But the lackluster performance has other people wondering: are hedge funds worthwhile? The high fees and muted returns — and a long-running federal investigation into insider trading in the industry — has cast a cloud over a business that long defined Wall Street wealth.

“A client told me the other day that paying these ridiculous fees for single-digit returns, then worrying about these investigations — it’s just not worth it,” said Bradley H. Alford, chief investment officer at Alpha Capital Management, which invests in hedge funds. “A lot of these things you can sweep under the rug when there are double-digit returns, but in this environment it’s tougher.”

This year, bets by hedge fund managers were whipsawed by the stock market “flash crash” in May; the European debt crisis; frustration with the Obama administration over what many in the business viewed as anti-Wall Street rhetoric; and the Federal Reserve’s unusual strategy of buying bonds in the open market to hold down interest rates.

“It was an interesting year where you had to have a couple of gut checks,” said David Tepper, founder of Appaloosa Management, whose Palomino fund, which invests largely in distressed debt, was up nearly 21 percent at the end of October, according to data from HSBC Private Bank.

“If you had those gut checks, looked around and made the right decisions, you could make some money,” Mr. Tepper added.

There are still many hurdles for the industry to clear, including the insider trading investigation, lingering difficulty in raising money, and the liquidity demands from investors still fuming over lockups in 2008 that denied them access to their cash.

Some hedge fund notables will probably remember 2010 as a year they would like to write off. For instance, Harbinger Capital, run by Philip A. Falcone, was down 13.8 percent at the end of November, according to HSBC’s data.

But the Third Point Offshore fund, run by Dan Loeb, was up 25 percent for the year through November after it made successful bets on one of Europe’s largest media operators, ProSieben, and Anadarko Petroleum, according to a report obtained from an investor in the fund.

Other big names also fared well. SAC Capital Advisors, run by Steven A. Cohen, was up about 13 percent in its flagship fund, one of his investors said.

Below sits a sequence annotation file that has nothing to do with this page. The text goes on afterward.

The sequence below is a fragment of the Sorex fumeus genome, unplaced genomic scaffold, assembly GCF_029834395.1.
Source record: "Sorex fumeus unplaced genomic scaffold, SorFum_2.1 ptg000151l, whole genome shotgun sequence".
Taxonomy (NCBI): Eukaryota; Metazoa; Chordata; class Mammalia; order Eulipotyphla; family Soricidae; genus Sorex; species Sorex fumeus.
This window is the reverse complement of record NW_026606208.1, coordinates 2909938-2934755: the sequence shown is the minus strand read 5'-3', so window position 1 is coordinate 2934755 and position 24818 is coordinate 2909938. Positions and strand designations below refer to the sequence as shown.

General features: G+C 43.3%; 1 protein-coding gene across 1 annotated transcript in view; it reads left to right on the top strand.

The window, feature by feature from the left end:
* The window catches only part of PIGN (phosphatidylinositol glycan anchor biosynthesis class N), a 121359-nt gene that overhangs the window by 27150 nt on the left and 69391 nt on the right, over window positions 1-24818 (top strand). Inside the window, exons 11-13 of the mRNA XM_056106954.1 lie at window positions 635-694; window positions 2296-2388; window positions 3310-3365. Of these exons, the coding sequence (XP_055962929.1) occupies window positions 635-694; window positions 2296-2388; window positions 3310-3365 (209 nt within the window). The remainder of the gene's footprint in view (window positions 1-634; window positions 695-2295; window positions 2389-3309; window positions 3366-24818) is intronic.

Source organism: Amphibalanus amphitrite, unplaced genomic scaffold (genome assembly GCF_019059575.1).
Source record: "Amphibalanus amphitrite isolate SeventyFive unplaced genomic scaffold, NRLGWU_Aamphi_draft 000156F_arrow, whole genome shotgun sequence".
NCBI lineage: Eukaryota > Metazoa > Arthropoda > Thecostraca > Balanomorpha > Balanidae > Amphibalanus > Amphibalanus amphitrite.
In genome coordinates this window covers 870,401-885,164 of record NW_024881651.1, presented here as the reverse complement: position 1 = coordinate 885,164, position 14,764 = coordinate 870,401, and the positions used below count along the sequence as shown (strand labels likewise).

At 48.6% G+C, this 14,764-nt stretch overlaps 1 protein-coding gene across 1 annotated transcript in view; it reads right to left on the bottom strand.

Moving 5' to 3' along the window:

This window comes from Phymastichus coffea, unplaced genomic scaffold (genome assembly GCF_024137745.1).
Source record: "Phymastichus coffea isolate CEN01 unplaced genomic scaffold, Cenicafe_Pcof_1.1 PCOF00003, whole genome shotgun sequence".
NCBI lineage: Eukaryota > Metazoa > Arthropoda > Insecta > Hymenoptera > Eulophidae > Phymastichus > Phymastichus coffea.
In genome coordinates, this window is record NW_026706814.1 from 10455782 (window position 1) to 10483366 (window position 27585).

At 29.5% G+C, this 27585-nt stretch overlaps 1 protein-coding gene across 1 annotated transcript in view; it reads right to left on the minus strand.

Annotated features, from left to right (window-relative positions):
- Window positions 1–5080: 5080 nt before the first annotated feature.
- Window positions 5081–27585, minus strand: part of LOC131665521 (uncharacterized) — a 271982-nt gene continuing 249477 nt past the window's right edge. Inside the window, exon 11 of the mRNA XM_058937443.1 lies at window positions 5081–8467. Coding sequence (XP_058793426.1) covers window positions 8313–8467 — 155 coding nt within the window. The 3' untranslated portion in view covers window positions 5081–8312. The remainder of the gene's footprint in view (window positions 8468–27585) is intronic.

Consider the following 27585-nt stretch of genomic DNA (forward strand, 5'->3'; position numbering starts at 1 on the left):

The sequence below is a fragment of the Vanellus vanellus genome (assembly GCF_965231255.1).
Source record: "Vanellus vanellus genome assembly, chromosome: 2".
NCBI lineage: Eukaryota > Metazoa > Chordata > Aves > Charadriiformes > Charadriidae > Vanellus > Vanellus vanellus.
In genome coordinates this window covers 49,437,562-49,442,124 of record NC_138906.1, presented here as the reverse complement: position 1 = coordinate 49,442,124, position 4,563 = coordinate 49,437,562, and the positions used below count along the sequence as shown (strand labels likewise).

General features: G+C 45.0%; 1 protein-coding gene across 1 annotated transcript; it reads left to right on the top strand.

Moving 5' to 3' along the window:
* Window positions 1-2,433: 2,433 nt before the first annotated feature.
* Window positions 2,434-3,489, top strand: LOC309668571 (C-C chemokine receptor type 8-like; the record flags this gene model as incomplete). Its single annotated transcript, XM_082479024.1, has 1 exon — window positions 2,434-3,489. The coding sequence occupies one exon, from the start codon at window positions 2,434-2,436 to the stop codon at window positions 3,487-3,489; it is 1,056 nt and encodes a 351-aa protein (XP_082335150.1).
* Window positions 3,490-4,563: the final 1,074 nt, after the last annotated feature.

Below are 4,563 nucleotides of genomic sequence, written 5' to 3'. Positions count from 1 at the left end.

A handful of other usual suspects turned out solid performances this year too, according to investors in their funds: David Einhorn notched a 10.5 percent return at his Greenlight Capital hedge fund through November, raising the fund’s total to $6.8 billion.

And after two consecutive years of losses, James Simons, the seer of quantitative hedge funds, was up 17 percent in his two public Renaissance funds, which now collectively manage $7 billion.

The figures reflect performance after fees through November, and do not take into account the strong market rally in the final month of the year, some investors noted.

For many, being in the right sectors of the market — distressed debt and emerging markets, for instance — paid off handsomely.

“If you look at how some of the distressed managers performed, you’re seeing some really good returns among a number of funds,” said David Bailin, global head of managed investments at Citi Private Bank.

Bets on distressed debt produced a return of more than 19 percent as of the end of October for the Monarch Debt Recovery Fund, overseen by a pair of former Lazard managers. Similarly, Pershing Square, a fund run by William A. Ackman, was up 27 percent after fees through the end of November.

Mr. Ackman’s big win was a bet on the debt of General Growth Properties, a developer that emerged from bankruptcy last month.

It was a bumpy year for Mr. Paulson who, besides making a huge bet on gold — which rose 30 percent — also took large stakes in several companies he believed would benefit from a sharp recovery in the economy, including banking and financial services companies.

But as the economic recovery sputtered along, Mr. Paulson’s portfolio sank, prompting some critics to claim that his funds had become too big to manage. Some of Mr. Paulson’s investors asked for their money back around midyear.